2. Frivolitea, 10 April, 2008

    What a great post. I need to make time to work more regularly on my “art” in order to find my own artistic voice. Thanks so much for your comments on this topic!

  3. Cindy Lietz, 11 April, 2008

    Thanks Frivolitea! I’ve been to your site and seen some of your polymer clay work and I think you already have a clear artistic voice. Let me see if I’m right… You like things to be warm, comfortable and worn in. You find beauty in texture and metalic finishes. Lots of different things inspire you, so you include all of them in your pieces. Family, home and a great cup of tea are more important to you than possesions. Am I right or am I way off?

    Cindy’s last blog post..Lentil Beads From Scrap Polymer Clay will Suprise You Everytime

  4. Laurie Daughtrey, 20 December, 2008

    I am trying to make a pendant that looks like it has a rust finish. Do you have any suggestions?

  5. Cindy Lietz, 21 December, 2008

    That is a good question Laurie! You can get a realistic rust finish a couple of ways. Both are done after the piece is baked.

    One is to use rust patina paint that has real metal bits in it. It is a two step process that can take a day or two to complete.

    Another way is to use an orangey brown acrylic paint mixed with a little sand. Use a sponge to dab it on in clumpy uneven spots. This can be very realistic looking and can be done quite quickly.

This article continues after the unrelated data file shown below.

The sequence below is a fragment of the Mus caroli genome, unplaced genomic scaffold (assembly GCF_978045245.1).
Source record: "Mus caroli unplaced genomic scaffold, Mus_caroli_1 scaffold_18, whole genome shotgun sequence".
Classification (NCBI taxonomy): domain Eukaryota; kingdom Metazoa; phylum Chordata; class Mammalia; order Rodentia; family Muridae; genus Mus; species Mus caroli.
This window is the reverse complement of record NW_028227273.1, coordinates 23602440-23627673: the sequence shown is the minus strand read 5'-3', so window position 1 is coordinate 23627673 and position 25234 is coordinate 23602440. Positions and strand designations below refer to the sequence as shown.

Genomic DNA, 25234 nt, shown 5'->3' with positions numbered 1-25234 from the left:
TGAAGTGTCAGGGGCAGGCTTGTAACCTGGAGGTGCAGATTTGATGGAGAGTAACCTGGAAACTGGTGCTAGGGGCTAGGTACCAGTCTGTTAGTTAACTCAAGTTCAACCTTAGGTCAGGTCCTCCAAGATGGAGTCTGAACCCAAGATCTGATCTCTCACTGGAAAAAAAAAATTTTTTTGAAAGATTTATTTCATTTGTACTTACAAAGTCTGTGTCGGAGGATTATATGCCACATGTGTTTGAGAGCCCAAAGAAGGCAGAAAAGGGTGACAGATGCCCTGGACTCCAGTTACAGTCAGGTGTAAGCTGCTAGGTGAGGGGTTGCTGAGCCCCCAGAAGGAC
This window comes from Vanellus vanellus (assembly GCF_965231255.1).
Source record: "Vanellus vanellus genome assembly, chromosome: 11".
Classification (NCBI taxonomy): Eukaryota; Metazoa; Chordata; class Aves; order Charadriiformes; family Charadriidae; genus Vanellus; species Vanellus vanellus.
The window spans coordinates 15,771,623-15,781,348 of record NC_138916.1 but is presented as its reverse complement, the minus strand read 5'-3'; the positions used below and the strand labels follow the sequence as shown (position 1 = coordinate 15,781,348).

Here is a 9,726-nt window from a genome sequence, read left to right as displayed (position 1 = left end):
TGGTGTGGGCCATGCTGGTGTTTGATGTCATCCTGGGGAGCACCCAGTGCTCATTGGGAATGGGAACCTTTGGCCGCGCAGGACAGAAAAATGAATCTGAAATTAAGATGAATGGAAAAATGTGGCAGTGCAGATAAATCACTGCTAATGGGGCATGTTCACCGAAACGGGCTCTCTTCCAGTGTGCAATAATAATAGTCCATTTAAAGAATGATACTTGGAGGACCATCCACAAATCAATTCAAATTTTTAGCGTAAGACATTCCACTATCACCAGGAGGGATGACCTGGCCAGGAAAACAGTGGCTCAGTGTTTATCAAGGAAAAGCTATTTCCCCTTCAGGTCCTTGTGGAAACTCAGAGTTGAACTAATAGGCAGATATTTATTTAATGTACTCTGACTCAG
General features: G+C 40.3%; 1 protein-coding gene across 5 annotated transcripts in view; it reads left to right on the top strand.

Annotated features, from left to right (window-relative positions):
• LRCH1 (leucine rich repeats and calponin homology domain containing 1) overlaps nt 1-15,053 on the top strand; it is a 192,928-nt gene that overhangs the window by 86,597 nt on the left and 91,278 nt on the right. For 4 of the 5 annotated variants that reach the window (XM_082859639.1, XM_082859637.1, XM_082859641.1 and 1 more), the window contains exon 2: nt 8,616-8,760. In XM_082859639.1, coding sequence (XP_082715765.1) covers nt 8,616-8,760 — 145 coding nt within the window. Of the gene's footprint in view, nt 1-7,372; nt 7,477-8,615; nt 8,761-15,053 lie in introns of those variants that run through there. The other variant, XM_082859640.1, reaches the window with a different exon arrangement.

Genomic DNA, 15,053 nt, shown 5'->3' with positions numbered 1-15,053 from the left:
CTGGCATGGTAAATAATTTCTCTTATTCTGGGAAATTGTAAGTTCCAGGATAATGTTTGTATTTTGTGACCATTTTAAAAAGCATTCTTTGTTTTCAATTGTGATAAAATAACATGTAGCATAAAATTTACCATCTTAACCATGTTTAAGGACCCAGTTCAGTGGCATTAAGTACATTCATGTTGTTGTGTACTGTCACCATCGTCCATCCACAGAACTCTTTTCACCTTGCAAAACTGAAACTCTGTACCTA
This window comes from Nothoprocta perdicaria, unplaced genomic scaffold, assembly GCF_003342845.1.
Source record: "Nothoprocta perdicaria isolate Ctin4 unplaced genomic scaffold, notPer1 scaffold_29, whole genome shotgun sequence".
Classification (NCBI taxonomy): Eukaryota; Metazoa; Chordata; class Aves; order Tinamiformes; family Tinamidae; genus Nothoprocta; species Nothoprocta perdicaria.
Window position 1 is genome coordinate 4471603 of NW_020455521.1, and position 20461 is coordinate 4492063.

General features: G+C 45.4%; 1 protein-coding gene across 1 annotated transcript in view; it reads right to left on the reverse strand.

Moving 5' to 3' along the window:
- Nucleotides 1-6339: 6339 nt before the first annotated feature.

6. carolyn, 16 August, 2010

    No, I have not yet found my artistic voice. I am still at the crafter stage. I am happiest with precision and balance. I tend toward perfectionism. And I guess I am basically old fashioned in my outlook. So, if I’m heading toward and artistic voice I guess it would be classical.

  7. Ken H., 16 August, 2010

    I don’t think any of us have just one “voice”, there are things we’re better at than others, and being humans, creating is a uniquely personal endevor that depends on what we’re feeling at the moment, I sing opera, it doesn’t mean I don’t like oldies or broadway, it’s I just don’t do them as well, it’s like the comment I made on the new FB page recently, I understand the design concepts of Steampunk, but I just don’t execute it very well yet, someday I will but just not now. Creating is growing and finding the voice “du jour”. If I had to identify my creative voice, I say formal elegance (probably why I don’t do Steampunk well).

  8. carolyn, 16 August, 2010

    @Ken H.: Maybe that’s why we clicked … formal elegance is something like classical to my way of thinking. It is good to have Cindy teaching different techniques … expanding the borders of our way of thinking and making polymer clay designs.

  9. Phaedrakat, 17 August, 2010

    What a great post! I’ve never come across this one in my travels — so glad I finally have… ;D ~Kat

  10. Tanya L, 17 August, 2010

    I’m really glad this was brought forward again since I wasn’t here for it first time around!